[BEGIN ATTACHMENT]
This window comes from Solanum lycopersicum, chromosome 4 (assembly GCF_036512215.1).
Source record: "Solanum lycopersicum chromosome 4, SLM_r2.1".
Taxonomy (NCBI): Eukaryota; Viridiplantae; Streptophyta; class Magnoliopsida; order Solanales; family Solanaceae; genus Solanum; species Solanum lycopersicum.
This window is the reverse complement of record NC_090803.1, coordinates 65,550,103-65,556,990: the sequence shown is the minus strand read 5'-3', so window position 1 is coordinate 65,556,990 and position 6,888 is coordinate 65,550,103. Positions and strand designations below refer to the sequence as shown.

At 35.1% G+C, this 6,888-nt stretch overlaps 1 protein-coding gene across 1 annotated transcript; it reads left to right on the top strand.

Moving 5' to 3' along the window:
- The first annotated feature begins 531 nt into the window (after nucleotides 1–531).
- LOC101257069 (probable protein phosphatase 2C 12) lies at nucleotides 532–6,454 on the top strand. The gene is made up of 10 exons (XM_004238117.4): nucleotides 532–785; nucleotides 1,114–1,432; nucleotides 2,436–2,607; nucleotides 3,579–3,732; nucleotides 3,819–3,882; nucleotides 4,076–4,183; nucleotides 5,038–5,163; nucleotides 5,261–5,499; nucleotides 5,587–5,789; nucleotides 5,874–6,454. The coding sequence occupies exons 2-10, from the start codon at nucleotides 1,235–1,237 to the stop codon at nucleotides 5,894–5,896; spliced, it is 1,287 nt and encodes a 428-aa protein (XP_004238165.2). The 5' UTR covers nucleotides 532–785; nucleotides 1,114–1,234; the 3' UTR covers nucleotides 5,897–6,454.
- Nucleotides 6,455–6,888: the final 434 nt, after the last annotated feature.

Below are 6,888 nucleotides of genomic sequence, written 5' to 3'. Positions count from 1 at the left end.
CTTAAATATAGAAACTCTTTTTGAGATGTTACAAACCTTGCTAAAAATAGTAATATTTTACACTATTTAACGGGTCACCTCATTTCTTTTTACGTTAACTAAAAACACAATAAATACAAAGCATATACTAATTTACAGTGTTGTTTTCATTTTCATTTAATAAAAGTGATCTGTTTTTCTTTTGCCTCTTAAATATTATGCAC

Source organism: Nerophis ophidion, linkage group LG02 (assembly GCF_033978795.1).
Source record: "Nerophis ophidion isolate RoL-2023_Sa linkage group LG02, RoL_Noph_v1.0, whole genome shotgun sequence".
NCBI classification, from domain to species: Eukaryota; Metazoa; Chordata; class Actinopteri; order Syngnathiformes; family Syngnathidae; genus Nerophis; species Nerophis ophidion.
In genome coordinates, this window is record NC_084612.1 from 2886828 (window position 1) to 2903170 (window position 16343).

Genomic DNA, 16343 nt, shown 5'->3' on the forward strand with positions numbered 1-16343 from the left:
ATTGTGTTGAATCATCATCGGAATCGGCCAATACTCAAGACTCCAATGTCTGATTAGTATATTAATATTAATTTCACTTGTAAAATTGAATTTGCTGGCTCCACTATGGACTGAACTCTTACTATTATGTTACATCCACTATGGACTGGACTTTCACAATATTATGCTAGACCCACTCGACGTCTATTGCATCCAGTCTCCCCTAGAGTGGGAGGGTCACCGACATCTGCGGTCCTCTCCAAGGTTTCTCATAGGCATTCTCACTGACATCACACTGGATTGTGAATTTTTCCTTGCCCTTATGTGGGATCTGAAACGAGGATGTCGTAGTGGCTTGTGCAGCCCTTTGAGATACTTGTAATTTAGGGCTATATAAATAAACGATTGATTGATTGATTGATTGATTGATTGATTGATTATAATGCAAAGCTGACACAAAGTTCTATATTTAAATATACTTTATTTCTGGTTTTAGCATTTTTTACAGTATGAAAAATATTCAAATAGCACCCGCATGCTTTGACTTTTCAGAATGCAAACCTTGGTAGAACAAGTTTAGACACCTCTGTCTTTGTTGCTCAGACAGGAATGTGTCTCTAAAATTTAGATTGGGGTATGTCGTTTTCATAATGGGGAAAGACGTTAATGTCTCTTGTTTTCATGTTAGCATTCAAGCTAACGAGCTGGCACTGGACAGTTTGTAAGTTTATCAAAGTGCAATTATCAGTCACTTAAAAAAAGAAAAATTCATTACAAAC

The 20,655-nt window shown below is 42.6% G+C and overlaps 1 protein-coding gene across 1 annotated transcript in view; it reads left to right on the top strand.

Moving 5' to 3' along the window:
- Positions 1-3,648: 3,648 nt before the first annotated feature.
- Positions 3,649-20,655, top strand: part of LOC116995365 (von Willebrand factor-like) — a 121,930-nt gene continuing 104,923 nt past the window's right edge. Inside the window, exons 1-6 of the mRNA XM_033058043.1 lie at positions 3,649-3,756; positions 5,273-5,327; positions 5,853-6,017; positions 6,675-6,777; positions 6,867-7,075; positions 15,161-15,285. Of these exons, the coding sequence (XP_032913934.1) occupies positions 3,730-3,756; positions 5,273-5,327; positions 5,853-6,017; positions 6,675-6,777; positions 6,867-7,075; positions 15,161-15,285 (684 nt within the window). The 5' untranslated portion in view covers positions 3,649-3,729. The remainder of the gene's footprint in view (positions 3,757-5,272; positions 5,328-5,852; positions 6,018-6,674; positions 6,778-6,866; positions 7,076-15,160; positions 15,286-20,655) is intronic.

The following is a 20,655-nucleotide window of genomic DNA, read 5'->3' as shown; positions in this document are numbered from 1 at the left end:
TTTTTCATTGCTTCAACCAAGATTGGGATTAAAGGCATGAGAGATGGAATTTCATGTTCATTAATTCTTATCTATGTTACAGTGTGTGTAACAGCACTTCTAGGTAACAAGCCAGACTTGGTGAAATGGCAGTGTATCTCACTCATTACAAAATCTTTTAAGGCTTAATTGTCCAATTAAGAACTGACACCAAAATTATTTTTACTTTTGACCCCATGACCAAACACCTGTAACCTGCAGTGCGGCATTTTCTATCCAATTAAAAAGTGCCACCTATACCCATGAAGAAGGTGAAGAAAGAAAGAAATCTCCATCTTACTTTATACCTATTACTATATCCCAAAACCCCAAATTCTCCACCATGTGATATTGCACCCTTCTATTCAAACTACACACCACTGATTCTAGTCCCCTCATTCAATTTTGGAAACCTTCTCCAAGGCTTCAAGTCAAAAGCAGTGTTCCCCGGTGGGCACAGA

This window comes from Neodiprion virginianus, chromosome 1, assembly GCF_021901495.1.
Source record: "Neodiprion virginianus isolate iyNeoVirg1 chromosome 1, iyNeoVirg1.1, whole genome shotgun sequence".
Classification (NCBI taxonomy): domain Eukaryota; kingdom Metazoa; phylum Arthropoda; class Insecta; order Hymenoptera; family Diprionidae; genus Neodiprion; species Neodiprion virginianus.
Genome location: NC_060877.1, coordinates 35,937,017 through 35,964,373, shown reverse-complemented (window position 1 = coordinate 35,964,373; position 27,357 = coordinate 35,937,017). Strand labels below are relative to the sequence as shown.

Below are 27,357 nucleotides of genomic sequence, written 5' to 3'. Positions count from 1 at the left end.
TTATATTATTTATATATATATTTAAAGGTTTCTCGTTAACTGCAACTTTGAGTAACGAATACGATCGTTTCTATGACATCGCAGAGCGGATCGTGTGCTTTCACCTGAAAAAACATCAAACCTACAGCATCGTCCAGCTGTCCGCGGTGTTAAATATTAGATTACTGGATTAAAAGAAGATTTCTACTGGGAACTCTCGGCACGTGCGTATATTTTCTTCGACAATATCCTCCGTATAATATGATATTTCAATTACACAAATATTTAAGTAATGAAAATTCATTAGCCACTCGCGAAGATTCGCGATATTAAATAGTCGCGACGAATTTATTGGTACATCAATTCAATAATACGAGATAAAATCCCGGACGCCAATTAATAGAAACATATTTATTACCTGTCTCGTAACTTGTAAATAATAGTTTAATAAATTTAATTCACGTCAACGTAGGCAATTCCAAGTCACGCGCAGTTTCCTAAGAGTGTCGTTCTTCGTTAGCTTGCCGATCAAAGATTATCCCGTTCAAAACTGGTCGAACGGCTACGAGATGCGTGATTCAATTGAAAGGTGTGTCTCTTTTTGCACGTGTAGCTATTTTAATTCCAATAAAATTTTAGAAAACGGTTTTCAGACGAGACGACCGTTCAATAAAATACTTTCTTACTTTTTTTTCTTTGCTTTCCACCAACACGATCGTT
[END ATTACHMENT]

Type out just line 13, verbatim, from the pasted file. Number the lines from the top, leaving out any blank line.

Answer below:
Source record: "Nerophis ophidion isolate RoL-2023_Sa linkage group LG02, RoL_Noph_v1.0, whole genome shotgun sequence".